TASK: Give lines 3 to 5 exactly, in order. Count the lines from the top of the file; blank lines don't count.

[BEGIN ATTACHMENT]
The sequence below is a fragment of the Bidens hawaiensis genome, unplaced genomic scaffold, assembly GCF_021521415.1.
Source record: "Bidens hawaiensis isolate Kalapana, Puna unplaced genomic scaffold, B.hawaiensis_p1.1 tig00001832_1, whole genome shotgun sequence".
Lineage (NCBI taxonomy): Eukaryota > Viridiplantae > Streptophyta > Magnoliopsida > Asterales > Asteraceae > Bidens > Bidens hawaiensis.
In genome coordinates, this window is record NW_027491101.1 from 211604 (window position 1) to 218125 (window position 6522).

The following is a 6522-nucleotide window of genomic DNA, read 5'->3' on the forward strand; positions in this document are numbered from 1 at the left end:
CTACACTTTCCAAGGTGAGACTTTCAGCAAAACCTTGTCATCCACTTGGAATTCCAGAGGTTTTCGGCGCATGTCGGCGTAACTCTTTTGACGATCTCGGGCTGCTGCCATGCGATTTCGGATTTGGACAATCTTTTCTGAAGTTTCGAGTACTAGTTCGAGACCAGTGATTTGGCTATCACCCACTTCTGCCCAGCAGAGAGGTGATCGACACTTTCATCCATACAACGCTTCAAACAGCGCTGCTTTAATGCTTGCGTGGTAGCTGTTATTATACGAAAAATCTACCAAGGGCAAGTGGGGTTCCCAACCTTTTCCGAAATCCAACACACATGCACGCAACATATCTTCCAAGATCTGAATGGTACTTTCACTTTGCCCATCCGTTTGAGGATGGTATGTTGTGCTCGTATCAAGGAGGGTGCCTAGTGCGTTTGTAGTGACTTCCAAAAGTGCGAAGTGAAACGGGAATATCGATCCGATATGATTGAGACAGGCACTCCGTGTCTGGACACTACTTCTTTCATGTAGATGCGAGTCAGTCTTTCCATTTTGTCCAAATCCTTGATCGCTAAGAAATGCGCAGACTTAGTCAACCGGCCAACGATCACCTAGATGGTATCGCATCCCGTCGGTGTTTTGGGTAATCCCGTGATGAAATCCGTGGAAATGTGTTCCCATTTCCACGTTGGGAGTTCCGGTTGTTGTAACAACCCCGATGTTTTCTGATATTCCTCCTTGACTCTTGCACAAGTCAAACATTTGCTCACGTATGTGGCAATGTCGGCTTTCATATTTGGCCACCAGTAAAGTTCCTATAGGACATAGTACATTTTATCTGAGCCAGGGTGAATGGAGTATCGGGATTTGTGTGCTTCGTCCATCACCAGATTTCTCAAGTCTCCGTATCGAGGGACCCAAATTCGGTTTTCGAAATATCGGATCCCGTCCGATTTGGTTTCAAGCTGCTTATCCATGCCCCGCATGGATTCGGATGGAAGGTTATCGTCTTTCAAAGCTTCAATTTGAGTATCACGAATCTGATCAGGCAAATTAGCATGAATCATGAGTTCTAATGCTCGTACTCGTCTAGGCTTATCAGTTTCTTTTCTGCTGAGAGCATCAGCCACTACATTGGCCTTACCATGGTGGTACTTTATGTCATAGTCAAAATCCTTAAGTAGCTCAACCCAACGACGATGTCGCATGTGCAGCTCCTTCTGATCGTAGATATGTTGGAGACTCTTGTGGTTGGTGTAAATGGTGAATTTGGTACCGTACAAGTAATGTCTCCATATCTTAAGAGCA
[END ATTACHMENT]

Lineage (NCBI taxonomy): Eukaryota > Viridiplantae > Streptophyta > Magnoliopsida > Asterales > Asteraceae > Bidens > Bidens hawaiensis.
In genome coordinates, this window is record NW_027491101.1 from 211604 (window position 1) to 218125 (window position 6522).

The following is a 6522-nucleotide window of genomic DNA, read 5'->3' on the forward strand; positions in this document are numbered from 1 at the left end: